Early Spring Blooming Plants – Part 1

I visited the Bartlett Arboretum in mid-April and had a ball looking at early spring blooming plants.  Below are some pictures from my visit.

Cornell Pink Rhododendron (Rhododendron mucronulatum ‘Cornell Pink’)

Cornell Pink Rhododendron (Rhododendron mucronulatum 'Cornell Pink')
Cornell Pink Rhododendron was in full bloom. Cornell Pink is a deciduous rhododendron and blooms before foliage emerges.
Cornell Pink Rhododendron (Rhododendron mucronulatum 'Cornell Pink')
A close up of Cornell Pink Rhododendron flowers.

Winter Hazel (Corylopsis pauciflora)

Winter Hazel (Corylopsis pauciflora)
Winter Hazel in full bloom. I’ve never planted it but I like the compact habit and bright yellow blooms in early-spring.
Winter Hazel (Corylopsis pauciflora) Flowers
Winter Hazel flowers aren’t big but there’s enough of them to catch your eye.

Lenten Rose Sp. (Helleborus sp.)

Lenten Rose - Helleborus Species
The Lenten Rose was in full bloom. You can see last years foliage under the flowers. If you have Lenten Rose you can prune the foliage back in early winter once it goes dormant or early spring. There’s no harm if you don’t cut back last years foliage before bloom.

Star Magnololia (Magnolia Stellata)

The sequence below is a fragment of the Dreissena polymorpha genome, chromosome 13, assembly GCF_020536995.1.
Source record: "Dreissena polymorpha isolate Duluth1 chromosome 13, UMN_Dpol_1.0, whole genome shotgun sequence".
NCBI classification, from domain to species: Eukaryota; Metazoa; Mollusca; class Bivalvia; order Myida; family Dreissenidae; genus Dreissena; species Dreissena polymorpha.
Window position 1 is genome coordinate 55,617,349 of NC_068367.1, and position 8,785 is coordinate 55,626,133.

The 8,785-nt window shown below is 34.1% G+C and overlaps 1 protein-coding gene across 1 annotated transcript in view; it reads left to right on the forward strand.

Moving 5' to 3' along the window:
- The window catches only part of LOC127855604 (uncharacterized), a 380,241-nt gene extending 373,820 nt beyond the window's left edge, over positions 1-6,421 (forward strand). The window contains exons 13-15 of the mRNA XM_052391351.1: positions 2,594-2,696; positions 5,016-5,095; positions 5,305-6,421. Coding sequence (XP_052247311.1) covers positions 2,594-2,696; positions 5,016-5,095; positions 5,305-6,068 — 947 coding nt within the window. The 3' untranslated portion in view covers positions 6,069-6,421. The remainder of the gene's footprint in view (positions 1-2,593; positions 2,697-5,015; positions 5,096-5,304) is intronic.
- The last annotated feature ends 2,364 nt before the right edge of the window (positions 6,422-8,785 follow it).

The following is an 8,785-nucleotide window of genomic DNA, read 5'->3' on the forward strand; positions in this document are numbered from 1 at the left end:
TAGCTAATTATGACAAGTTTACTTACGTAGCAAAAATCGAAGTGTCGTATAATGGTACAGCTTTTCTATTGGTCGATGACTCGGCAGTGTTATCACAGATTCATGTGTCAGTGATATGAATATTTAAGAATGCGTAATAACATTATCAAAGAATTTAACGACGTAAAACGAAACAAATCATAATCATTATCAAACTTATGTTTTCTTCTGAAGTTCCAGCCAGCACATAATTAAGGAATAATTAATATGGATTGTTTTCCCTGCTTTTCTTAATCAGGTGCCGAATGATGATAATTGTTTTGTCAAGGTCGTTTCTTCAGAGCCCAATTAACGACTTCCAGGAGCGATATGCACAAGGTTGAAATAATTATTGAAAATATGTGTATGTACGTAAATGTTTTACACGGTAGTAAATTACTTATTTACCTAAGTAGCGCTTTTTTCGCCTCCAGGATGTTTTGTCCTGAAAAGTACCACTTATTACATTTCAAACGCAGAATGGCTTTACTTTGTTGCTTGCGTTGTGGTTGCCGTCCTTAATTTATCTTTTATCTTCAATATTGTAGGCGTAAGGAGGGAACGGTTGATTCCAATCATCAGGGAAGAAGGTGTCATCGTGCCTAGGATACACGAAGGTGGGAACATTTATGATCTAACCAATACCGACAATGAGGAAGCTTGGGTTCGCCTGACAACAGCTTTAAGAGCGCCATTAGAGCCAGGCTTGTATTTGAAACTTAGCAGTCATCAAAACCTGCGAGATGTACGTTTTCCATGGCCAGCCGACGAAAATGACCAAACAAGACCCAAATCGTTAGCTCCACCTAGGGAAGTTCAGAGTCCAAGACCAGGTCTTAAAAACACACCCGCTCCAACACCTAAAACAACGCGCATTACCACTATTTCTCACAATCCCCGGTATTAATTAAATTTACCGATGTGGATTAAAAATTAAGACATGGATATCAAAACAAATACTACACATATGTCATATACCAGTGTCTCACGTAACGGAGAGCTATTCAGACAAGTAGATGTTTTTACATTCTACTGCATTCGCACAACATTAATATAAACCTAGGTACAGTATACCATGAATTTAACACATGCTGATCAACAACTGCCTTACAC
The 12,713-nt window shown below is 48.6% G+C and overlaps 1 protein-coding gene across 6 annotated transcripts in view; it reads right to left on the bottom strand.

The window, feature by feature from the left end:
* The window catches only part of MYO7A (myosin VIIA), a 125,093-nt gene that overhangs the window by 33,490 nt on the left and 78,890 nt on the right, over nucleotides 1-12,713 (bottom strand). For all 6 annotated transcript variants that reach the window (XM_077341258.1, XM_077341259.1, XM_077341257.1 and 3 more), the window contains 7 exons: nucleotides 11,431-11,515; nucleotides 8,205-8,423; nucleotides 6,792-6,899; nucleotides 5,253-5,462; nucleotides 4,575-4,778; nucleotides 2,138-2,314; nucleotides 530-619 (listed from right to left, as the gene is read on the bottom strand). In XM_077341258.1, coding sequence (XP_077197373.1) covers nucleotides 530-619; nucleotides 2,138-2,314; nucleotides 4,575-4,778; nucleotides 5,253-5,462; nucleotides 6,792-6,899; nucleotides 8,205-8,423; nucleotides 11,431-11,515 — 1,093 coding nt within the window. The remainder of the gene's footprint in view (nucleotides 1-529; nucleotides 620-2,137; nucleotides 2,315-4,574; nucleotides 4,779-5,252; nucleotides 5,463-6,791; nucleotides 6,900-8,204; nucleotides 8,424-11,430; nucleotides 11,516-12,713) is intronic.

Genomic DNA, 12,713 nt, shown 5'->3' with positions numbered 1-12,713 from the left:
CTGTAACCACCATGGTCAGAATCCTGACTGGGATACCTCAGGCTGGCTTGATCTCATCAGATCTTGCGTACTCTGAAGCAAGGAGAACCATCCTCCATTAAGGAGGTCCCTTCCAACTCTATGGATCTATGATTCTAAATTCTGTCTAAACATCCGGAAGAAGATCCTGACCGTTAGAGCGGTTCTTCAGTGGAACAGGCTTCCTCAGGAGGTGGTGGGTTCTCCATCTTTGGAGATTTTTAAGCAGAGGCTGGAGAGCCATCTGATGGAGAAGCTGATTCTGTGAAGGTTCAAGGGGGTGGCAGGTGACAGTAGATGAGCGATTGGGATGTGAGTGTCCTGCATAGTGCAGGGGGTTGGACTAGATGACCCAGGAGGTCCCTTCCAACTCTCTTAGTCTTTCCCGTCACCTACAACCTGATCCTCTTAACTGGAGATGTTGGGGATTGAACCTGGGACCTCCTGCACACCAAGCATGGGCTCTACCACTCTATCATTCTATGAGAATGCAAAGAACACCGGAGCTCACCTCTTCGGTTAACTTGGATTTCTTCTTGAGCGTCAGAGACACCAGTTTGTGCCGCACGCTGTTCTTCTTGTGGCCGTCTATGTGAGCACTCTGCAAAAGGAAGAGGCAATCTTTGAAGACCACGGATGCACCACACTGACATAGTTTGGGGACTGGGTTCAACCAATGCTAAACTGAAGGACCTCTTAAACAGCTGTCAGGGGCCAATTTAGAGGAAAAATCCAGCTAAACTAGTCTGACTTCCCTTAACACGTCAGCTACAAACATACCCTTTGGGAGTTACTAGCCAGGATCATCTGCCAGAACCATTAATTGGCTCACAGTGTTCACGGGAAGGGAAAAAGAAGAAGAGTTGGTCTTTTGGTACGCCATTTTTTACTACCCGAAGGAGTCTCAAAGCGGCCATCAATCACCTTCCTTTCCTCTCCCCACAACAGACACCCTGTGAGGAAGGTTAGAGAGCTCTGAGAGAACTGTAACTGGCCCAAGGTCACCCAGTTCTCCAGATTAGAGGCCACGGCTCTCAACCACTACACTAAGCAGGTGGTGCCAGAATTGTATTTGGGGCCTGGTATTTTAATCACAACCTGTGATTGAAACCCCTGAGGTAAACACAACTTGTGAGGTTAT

Star Magnolia - Magnolia Stellata
Gorgeous! Absolutely gorgeous.
Star Magnolia Flowers Magnolia Stellata flowers
Because they flower so early Star Magnolia blooms are often damaged by frost. These blooms are as good as it gets for Star Magnolia.

More pictures from my visit coming soon.

 

Published by

John Holden

I've spent my life honing my landscape design and installation skills and would like to share them with you. I've worked in Fairfield County, Connecticut for over 22 years and counting. I earned a Bachelors degree in Horticulture from the University of Connecticut.

2 thoughts on “Early Spring Blooming Plants – Part 1”

  1. John love the photos. I checked out the catalogue of the “Bartlett Arboretum and Gardens” who you linked to.Unfortunately the plants are either not available or unsuitable for the conditions here in Brazil or both.
    One point of interest to me was the caption on a number of plants available “may be deer resistant” are wild deer really such a problem to the home garden in your part of the country?

    1. Mark,

      Deer are a huge concern in this part of the United States. Deer enjoy eating plants in our landscapes more than what they can find in the forest. It seems the more homes there are the more deer there are. When installing a new landscape you have to take deer into account.

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